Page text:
The problem of obesity in African-American women aged between 40 and 65 continues growing and challenging many nurses and public health workers. According to the Centers for Disease Control and Prevention (2017), approximately 56% of black women older than 20 are obese and required additional medical help to manage this condition. In this section, the choice of a sample, setting, strategies, and research design will be made to promote the development of the nurse-practitioner-driven (NP) intervention for preventing and controlling obesity in African-American 40-65-year-old women.
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An understanding and definition of a sample in the study is a crucial step that has to be taken. In the context of nursing or healthcare research and statistics, a sample includes the number of participants for the study and clear population information (Nardi, 2018). The probability sample size involves random selection with a chance for all people to be selected for the study and better and accurate results being achieved. In this intervention, 100 participants who meet the inclusion criteria will be chosen. The power analysis with an acceptable power level of 0.8 or 80% was conducted to verify the necessary sample size and avoid a Type II error (Fugard & Potts, 2015). The setting contains several local healthcare clinics in the state of Florida. Informed consent and cooperation with the research ethics committee were used to receive permission from facilities and potential participants to conduct the study voluntarily.
The criteria for inclusion:
- women aged 40-65
- BMI 30-40
- Race: African-American
- A resident of the state of Florida
- High-level English to speak, read, and understand
The criteria for exclusion:
- Being a participant of another obesity-related program
- Being diagnosed with another disease that may influence weight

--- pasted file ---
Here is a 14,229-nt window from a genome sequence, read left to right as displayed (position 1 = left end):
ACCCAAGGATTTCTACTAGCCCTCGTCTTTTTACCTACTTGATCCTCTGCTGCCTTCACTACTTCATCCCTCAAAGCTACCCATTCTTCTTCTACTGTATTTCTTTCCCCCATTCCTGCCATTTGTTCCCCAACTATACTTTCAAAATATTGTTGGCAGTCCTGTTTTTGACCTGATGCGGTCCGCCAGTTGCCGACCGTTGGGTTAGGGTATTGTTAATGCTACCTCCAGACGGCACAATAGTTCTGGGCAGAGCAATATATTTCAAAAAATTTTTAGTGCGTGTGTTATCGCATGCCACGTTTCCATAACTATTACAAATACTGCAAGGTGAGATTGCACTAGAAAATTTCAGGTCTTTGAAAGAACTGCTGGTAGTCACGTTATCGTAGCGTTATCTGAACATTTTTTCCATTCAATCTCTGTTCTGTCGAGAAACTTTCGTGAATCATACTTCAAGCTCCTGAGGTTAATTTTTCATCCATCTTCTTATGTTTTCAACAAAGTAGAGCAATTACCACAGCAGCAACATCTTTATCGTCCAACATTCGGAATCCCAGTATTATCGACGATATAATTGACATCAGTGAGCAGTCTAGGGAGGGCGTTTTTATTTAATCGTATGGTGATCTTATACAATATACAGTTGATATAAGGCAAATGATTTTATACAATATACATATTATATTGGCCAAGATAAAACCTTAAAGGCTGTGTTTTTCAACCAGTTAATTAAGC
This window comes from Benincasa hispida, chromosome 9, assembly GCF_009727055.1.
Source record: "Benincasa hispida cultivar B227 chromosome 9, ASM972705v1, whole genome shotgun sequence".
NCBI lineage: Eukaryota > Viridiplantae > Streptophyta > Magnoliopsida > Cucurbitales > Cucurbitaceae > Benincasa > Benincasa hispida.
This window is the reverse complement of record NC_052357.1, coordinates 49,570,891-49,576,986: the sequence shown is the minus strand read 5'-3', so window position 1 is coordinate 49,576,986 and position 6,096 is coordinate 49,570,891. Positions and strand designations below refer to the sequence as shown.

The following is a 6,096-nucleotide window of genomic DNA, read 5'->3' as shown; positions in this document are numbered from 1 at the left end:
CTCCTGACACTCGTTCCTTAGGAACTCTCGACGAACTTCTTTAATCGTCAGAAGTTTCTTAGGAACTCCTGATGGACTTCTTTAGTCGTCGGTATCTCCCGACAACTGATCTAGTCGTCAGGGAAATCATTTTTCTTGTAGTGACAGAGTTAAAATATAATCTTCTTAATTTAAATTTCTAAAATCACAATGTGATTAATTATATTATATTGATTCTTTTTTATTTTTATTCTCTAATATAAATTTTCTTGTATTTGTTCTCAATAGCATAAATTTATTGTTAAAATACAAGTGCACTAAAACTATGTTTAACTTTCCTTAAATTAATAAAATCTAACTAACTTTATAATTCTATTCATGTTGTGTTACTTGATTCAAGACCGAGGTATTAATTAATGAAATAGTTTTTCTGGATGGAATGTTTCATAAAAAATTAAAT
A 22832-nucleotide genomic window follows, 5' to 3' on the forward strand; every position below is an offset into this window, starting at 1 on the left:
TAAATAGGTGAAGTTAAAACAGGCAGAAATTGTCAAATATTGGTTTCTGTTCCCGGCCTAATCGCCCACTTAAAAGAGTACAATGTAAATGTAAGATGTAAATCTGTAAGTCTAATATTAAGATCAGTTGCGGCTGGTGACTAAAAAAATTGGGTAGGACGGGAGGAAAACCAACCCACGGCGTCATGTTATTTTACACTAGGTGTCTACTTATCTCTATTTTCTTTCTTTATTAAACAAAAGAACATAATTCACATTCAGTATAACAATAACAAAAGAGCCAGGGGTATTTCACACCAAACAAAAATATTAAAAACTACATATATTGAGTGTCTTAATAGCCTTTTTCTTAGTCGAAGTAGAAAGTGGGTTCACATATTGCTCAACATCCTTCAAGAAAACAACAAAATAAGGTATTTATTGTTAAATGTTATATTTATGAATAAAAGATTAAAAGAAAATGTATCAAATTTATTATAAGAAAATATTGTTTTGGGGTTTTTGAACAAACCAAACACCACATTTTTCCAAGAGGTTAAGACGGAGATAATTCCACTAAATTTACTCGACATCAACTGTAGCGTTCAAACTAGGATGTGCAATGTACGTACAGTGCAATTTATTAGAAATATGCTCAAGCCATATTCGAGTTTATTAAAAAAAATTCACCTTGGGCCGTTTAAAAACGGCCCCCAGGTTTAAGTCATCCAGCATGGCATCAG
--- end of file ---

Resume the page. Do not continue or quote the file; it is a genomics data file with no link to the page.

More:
- Being a patient of a local clinic and following a therapeutic plan
A sampling strategy depends on the research design and methods with the help of which research questions can be answered, and hypotheses can be proved or disproved. In this study, simple random sampling as a type of probability sampling technique has to be followed. This approach helps to produce precise estimations, reduce sample errors, and avoid biases in population selection (Moser & Kalton, 2016). Databases from local clinics have to be researched to find out 100 participants (African-American women) who meet the inclusion criteria and personally invited to participate in the program. Then, women will be randomly divided into two groups where one group (experimental) participates in the NP-led health education program for one year, and another group (control) does not participate.
To clarify if an educational program can be effective in managing obesity among African-American women, a quantitative randomized controlled trial is an optimal choice. Firstly, it helps to obtain the current results of the female participants before the intervention is made. Then, time and space for the intervention (one year) are identified. Finally, follow-up results are obtained and analyzed. A randomized controlled trial includes an experiment when participants are randomly chosen and divided into groups. In terms of this design, population biases can be reduced. Participants demonstrate their voluntary participation in the study and share their opinions if necessary. Although large samples are usually required, some programs may begin with a limited number of participants. This randomized controlled trial design supports the research problem and identifies the worth of the education program for a specific group of people.
In general, a quantitative randomized controlled trial will be conducted to understand the role of an NP-led education program in the intentions of African-American women aged between 40 and 65 to control obesity. This intervention is promoted after the initial results (BMIs of the participants) are obtained. As soon as the chosen one-year-long program is over, the same vital signs have to be checked and statistically compared.
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Centers for Disease Control and Prevention. (2017). Health of black of African American non-Hispanic population. Web.
Fugard, A. J. B., & Potts, H. W. W. (2015). Supporting thinking on sample sizes for thematic analyses: A quantitative tool. International Journal of Social Research Methodology, 18(6), 669-684.
Moser, C. A., & Kalton, G. (2016). Survey methods in social investigation. New York, NY: Routledge.
Nardi, P. M. (2018). Doing survey research: A guide to quantitative methods. New York, NY: Routledge.